The official analysis of a proposed public pension initiative issued last week said “likely large savings” in retirement benefits would be offset by pressure for higher pay and other costs.

But the analysis does not estimate whether it would be a net gain or loss for government employers.

The initiative would open the door for what supporters of state and local government pensions have long feared — a switch to 401(k)-style individual investment retirement plans widely used by private-sector employers to avoid long-term debt and investment risk.

The basic clash, well known by now, is whether pensions are too generous, take money needed for basic services and will be “unsustainable” in the long run or, to the contrary, are affordable, manageable if correction is needed, and necessary to have quality government workers.

The initiative is based on a simple concept: For new state and local government employees hired on or after Jan. 1, 2019, require voter approval of their pensions and of government paying more than half the total cost of their retirement benefits.

Other provisions taking effect immediately for current workers would require voter approval of increased pensions and give voters the right to set their pay and retirement benefits.

But nothing simple about how the initiative would play out was found in the fiscal analysis sent to Attorney General Kamala Harris by nonpartisan Legislative Analyst Mac Taylor and Gov. Brown’s finance director, Michael Cohen.

The attorney general is expected to issue a title and summary for the initiative by Aug. 11. Two previous pension reform initiatives were dropped after the sponsors said Harris gave the measures inaccurate and misleading summaries, making voter approval unlikely.

The process that would be set in motion by passage of the proposed initiative has “significant uncertainty,” said the 11-page analysis

“Significant effects — savings and costs — on state and local governments relating to compensation for employees,” said the summary of fiscal effects. “The magnitude and timing of these effects would depend heavily on future decisions made by voters, governmental employers, and the courts.”

One certain effect is a major battle with public employee unions, if a bipartisan coalition led by former San Jose Mayor Chuck Reed and former San Diego Councilman Carl DeMaio gathers enough signatures to put the initiative on the fall ballot next year.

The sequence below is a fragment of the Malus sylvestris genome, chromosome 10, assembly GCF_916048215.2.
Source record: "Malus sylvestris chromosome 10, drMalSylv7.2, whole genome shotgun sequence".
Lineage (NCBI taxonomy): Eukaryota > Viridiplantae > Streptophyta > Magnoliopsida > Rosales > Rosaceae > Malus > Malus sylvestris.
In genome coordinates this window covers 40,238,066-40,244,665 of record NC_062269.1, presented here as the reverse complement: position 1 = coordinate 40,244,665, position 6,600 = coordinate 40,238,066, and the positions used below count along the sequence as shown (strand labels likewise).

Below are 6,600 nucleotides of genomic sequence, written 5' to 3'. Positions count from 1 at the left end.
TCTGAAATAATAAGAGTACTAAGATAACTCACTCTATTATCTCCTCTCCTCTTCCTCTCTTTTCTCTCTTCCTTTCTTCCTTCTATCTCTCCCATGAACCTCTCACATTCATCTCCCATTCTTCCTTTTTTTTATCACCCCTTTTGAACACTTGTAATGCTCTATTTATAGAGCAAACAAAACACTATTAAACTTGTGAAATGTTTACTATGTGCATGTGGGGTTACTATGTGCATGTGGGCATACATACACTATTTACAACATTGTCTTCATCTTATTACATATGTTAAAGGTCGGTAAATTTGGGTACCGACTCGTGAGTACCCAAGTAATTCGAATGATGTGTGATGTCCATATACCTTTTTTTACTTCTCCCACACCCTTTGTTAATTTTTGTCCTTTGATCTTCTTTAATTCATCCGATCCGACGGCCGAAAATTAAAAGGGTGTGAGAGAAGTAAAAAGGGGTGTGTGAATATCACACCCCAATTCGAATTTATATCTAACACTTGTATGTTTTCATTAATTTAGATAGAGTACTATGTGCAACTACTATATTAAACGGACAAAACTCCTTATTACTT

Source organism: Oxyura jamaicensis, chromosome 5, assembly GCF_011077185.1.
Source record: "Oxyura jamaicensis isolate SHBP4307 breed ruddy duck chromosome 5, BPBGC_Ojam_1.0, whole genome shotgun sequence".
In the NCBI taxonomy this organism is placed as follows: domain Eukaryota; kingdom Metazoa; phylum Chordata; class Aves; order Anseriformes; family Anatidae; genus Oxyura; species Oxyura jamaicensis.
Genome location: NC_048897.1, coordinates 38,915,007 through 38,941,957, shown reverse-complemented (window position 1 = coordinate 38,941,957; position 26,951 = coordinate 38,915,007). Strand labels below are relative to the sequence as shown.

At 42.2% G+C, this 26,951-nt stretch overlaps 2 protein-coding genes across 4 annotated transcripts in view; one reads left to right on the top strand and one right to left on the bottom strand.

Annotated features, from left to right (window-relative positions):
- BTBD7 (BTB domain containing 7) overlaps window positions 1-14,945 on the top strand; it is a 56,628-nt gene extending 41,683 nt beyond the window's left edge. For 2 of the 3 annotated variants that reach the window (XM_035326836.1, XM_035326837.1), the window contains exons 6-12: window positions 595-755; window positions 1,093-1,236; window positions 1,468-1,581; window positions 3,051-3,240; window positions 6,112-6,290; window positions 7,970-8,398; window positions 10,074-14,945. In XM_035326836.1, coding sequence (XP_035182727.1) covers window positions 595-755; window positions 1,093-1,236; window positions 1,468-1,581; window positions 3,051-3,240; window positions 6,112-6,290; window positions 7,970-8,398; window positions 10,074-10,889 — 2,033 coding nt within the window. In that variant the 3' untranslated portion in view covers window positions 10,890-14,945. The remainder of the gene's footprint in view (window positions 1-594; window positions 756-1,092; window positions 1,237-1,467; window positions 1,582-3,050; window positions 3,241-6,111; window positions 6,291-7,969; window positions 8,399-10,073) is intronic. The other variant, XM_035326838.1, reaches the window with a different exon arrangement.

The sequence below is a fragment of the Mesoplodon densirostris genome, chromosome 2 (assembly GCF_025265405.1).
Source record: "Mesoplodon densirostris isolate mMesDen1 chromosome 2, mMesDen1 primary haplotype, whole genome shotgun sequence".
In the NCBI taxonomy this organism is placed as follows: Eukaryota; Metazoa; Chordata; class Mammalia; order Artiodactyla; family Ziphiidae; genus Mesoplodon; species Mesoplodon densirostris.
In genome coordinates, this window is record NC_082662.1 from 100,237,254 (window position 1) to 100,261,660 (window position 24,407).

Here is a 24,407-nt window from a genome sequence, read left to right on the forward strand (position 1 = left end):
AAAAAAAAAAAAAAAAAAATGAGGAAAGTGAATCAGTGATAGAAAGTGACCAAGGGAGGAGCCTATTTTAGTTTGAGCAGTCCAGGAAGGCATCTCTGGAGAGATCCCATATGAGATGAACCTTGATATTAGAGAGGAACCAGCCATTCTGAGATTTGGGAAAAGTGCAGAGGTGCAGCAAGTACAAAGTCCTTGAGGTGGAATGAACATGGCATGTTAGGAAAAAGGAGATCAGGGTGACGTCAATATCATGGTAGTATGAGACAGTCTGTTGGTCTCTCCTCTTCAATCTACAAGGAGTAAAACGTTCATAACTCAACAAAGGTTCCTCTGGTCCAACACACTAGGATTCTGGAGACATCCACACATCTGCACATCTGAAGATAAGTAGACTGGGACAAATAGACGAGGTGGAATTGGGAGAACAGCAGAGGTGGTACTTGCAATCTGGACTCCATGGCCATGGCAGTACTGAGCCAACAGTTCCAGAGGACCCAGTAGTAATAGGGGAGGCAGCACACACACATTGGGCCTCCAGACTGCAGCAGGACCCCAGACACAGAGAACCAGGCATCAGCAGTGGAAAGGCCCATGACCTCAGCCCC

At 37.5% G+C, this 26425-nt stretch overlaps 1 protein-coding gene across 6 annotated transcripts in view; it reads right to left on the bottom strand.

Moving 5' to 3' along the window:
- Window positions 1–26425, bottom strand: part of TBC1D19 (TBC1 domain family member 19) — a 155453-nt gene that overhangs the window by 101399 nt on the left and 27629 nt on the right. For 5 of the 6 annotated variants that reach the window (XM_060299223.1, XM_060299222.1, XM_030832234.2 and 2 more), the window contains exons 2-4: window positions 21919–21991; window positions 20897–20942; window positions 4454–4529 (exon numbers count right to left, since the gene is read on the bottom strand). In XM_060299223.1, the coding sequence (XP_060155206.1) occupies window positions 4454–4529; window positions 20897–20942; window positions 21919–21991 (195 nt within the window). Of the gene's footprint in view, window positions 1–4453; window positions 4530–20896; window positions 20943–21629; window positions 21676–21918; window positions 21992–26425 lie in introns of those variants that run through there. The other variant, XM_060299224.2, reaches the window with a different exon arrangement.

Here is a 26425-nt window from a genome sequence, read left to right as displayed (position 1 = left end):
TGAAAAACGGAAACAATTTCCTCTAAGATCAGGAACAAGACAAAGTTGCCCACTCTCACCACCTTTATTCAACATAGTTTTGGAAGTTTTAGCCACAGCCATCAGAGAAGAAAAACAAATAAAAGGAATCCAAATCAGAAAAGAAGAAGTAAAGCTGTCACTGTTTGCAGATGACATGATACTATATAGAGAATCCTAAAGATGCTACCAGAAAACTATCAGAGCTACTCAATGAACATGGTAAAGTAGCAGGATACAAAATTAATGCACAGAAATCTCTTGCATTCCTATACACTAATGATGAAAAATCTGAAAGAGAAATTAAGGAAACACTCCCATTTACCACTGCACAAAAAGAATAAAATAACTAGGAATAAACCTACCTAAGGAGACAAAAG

Reed and DeMaio led successful pension ballot measures in their cities, approved by two-thirds or more of voters. But several attempts to put a pension initiative on the statewide ballot have failed, including one by Reed and others last year.

The analysis of the new proposed statewide initiative said: “In the absence of voters approving the continuation of existing pension plans in a ballot measure — the measure closes existing governmental defined pension plans on Jan. 1, 2019.”

Voters also could be asked to approve a different pension plan for the new hires. But the authors of the initiative have said government employers would not need voter approval to offer new hires a 401(k)-style plan.

In the view of some supporters, the proposed initiative would, for new government hires, make the 401(k)-style retirement plan the “default,” the term for a preset option in the computer world.

It’s not clear that voters and government employers would want to end pensions for all new hires. In San Diego, for example, police were exempted in a pension initiative that switched new hires to 401(k)-style plans.

In a section labeled “Likely Large Savings Related to Retirement Benefits,” the analysis of the proposed initiative said some new hires are not expected to get pensions, then goes on to say in a following section that the 401(k)-style plan is most likely to replace a pension.

“Under this measure, defined benefit pension plans would not be available to new employees unless specifically authorized by voters,” said the analysis. “As such, it is likely that such benefits would be reduced or eliminated in many jurisdictions.”